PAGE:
WASHINGTON (Aug. 6)
The State Department has officially informed Congress that for the first time in a decade American grant-in-aid will not be allocated to Israel because of her “impressive economic development”.
The House Foreign Affairs Committee made known this development this weekend in its formal report to the full Congress on the foreign aid legislation now under consideration. Last year the administration sought similarly to deny grant-in-aid to Israel, but administration officials surrendered to Congressional protests and reinstated Israel’ in the grant program. Israel was granted $7,500,000 as an immediate result of the furor over its omission from the countries receiving grant-in-aid.
In its report the Committee on Foreign Affairs said: “The Committee has been informed that aid to Israel will in the future stress loans and food for peace. Under difficult circumstances, Israel has achieved impressive economic development so that for the first time in 10 years, grant assistance has not been programmed for Israel. The Committee is of the opinion that Israel should continue to receive development loans and other forms of economic aid at levels high enough to insure continued development”.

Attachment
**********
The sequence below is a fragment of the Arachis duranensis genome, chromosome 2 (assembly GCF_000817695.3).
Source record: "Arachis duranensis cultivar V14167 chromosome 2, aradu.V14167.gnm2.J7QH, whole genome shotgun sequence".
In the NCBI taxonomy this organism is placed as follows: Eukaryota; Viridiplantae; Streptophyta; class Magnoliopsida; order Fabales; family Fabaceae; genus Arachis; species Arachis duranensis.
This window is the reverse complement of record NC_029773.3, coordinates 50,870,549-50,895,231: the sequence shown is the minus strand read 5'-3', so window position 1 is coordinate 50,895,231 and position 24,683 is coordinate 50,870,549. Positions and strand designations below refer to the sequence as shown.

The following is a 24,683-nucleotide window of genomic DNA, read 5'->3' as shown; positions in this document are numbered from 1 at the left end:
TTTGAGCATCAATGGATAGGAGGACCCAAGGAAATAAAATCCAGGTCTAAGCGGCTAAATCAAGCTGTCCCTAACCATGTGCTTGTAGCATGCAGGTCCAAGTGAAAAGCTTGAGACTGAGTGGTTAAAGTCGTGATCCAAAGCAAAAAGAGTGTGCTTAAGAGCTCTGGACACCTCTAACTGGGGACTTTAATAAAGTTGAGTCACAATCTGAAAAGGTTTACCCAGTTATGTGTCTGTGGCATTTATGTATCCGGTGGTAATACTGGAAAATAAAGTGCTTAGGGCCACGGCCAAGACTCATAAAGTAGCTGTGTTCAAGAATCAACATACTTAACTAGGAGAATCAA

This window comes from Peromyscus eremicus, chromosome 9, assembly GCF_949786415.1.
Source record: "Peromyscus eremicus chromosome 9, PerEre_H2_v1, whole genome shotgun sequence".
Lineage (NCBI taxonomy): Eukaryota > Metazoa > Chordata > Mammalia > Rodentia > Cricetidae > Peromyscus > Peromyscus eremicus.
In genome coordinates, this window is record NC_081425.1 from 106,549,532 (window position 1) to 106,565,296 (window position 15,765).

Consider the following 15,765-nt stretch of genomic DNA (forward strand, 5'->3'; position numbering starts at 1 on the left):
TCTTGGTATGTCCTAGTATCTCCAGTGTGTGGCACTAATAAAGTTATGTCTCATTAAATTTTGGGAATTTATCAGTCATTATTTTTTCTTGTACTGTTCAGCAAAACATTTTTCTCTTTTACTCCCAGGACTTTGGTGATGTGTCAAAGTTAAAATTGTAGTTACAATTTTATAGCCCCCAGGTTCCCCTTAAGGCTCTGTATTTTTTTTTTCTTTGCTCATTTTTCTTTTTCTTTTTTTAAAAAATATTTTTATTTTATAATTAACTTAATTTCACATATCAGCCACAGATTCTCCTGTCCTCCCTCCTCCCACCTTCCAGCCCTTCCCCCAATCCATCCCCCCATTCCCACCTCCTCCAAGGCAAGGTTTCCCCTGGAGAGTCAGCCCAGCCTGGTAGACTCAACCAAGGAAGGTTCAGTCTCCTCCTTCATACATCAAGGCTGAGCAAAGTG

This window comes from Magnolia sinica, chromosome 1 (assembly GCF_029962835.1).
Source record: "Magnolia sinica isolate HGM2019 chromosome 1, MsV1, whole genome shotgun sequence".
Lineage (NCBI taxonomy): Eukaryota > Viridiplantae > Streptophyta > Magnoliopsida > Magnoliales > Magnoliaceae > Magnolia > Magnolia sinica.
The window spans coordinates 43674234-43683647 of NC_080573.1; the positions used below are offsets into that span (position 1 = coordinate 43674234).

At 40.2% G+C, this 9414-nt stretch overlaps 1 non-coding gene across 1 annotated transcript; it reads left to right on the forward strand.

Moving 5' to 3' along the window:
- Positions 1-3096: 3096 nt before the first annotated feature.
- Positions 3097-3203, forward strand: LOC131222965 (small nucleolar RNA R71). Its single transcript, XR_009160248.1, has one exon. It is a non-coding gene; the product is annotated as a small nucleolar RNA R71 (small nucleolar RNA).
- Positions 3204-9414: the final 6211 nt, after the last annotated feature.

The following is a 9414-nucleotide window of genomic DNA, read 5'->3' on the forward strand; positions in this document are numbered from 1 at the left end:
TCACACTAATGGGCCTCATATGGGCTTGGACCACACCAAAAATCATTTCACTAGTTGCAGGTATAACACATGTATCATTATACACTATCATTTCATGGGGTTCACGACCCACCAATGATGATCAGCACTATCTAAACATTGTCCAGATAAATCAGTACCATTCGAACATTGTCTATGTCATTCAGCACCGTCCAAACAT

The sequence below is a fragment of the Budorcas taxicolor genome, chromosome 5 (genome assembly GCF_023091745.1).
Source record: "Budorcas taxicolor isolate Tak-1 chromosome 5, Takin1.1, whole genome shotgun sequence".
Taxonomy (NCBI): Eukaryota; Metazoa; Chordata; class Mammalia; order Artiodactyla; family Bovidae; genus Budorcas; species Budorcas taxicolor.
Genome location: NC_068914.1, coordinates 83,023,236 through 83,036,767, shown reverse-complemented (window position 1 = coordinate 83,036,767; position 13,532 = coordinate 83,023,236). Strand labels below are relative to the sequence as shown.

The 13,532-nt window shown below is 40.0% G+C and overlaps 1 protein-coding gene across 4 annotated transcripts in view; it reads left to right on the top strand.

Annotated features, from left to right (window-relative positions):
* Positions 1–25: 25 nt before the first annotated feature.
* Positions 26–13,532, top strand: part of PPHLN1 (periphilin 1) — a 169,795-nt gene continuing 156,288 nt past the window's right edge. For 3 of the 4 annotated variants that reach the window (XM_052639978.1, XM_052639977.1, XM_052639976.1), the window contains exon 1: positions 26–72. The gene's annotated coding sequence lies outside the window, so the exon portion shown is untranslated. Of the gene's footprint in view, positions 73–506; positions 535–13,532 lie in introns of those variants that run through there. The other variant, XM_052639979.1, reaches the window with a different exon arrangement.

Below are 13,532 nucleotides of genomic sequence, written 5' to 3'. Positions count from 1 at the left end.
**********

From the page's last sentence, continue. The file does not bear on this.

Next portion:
The Committee stressed that “should circumstances arise in which Israel again would be in need of grant aid, the committee believes that the Administration should deal sympathetically with any such request. It should be stressed that Israel has struggled for stability at great odds in a difficult area”.
The Committee pointed out that “the lack of peace and economic relations with her neighbors has led Israel to make large expenditures for security and survival. Israel has never received grant military aid or defense support under the Mutual Security Program. Under these circumstances, the Committee continues to be concerned about Israel’s economic progress”.